Target: Sesame Workshop CEO Jeffrey Dunn
Goal: Thank Sesame Workshop for creating a character that promotes women’s rights in Afghanistan.
According to the United Nations, Afghanistan ranks 171st out of 188 countries on women’s involvement in government, education and employment outside the home. Afghan women face a plethora of challenges throughout their lives — some are child brides, some are imprisoned for leaving abusive husbands and some are the victims of needless violence. Human rights groups are working to right these wrongs against women, but the latest success comes from an unexpected place: Sesame Street.
The Afghan version of Sesame Street has introduced a new character — a young Afghan girl named Zari who will promote women’s rights and discuss matters of health and well-being. Giving children a character who looks and acts like them could do wonders for the women’s rights movement in Afghanistan. Young girls are empowered to take a strong stance about their futures and what they are capable of. Sesame Workshop has made it a point to also engage young boys about the roles of women in society. By introducing Zari, Sesame Workshop is breaking down deeply held perceptions and beliefs to give women a stronger voice and sense of empowerment throughout Afghanistan.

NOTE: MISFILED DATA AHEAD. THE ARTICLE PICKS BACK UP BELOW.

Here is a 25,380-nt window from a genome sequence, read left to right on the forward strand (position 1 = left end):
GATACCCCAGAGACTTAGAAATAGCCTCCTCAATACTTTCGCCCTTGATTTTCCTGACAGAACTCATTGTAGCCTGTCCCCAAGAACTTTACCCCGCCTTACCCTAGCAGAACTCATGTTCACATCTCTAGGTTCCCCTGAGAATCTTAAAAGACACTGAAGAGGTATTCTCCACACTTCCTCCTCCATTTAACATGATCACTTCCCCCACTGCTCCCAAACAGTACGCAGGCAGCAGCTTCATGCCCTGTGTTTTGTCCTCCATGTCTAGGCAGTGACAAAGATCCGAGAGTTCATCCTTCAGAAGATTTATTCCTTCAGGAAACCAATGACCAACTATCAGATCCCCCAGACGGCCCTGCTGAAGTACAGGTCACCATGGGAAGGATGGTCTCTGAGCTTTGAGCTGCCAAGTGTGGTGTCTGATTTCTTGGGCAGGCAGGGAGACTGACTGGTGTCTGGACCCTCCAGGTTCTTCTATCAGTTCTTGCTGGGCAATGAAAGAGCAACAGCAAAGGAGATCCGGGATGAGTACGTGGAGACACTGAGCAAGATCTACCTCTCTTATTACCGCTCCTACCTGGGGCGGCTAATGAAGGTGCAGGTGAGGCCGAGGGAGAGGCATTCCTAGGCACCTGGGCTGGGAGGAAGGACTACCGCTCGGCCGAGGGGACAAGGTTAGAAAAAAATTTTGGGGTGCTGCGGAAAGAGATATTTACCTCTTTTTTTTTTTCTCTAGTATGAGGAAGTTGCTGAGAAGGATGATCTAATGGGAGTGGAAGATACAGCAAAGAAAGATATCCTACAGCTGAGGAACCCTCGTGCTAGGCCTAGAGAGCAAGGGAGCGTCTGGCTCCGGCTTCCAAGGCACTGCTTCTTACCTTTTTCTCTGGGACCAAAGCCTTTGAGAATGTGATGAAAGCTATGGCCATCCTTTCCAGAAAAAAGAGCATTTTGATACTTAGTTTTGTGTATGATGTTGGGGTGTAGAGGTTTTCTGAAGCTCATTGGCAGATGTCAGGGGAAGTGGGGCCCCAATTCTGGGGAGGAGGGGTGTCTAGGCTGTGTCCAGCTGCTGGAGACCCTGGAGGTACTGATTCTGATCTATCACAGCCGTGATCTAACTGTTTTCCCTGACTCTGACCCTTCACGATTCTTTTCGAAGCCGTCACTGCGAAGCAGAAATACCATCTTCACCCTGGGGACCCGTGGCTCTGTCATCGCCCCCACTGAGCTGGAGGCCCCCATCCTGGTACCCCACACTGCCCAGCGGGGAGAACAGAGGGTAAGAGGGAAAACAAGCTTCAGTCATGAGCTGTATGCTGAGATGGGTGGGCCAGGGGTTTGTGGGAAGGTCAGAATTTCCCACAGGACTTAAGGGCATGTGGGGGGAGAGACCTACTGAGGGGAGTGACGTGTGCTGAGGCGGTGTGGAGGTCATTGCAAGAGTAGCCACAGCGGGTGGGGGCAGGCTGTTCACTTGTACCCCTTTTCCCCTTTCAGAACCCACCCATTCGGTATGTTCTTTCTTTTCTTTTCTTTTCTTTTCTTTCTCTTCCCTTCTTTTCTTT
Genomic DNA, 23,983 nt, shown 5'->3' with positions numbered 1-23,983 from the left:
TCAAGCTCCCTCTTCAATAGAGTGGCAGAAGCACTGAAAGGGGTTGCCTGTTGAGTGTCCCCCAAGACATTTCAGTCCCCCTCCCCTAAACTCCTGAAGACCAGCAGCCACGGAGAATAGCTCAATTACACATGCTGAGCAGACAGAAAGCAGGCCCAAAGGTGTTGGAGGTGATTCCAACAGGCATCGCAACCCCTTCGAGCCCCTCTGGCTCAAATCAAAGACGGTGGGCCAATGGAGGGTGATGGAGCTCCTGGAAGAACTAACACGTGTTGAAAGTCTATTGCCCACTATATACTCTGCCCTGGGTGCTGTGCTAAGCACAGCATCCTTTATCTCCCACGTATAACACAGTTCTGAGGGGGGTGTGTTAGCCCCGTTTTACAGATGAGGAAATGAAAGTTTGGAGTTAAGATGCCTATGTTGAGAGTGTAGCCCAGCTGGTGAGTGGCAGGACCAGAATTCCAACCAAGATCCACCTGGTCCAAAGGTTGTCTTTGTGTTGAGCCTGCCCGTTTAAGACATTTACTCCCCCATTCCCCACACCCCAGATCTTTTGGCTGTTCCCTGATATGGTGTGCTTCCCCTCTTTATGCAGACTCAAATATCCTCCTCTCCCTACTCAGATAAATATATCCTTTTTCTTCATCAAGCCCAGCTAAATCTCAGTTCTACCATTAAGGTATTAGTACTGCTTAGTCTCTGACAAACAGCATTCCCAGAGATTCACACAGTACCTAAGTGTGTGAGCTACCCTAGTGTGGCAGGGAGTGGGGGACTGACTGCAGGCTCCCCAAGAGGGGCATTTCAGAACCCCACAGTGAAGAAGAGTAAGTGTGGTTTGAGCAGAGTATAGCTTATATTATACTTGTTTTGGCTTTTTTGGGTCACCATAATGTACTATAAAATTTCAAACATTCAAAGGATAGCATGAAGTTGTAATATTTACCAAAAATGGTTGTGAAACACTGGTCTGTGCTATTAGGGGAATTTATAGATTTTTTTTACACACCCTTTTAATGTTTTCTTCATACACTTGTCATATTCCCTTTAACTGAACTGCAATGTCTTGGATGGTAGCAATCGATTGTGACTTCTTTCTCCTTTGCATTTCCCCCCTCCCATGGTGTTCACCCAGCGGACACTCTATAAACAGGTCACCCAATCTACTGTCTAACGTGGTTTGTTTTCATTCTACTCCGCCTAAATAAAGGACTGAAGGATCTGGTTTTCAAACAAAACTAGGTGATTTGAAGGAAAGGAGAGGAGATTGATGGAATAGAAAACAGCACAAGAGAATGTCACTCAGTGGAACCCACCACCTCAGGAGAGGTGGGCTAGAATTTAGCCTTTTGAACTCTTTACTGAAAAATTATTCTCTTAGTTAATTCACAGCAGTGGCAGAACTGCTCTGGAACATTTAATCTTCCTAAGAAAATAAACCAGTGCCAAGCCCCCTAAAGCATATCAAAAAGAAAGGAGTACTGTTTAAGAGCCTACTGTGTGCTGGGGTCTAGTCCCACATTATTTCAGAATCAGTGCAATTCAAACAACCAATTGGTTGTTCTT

Please thank Sesame Workshop CEO Jeffery Dunn for the work his company is doing to change the futures of young girls in Afghanistan through characters like Zari.
Dear Mr. Dunn,
The introduction of puppet Zari on Afghanistan’s version of Sesame Street is unprecedented and has the power to change the lives of many.
Afghan women struggle from a young age in a male-dominated society that often dictates their education, employment, personal relationships and safety. Afghanistan has one of the lowest rates globally of women who are involved in government, outside employment and education. Zari has the power to show young girls what they are capable of and encourage them to dream big to play an active role outside of their homes as they grow older.
Your efforts to engage boys as well as girls could shift preconceptions of what a woman’s role is in society from a young age. Working against human rights violations such as child marriages and domestic violence is not the work of women alone — it requires both men and women to act and effect change.
Sesame Workshop has been an educational institution and a child favorite for decades. Including women’s rights in your programming to an area that has suffered is incredible. Thank you for thinking broadly about Afghanistan’s young girls, their potential, and using your platform to inspire change and empowerment.
[Your Name Here]
Photo credit: Gavin St. Ours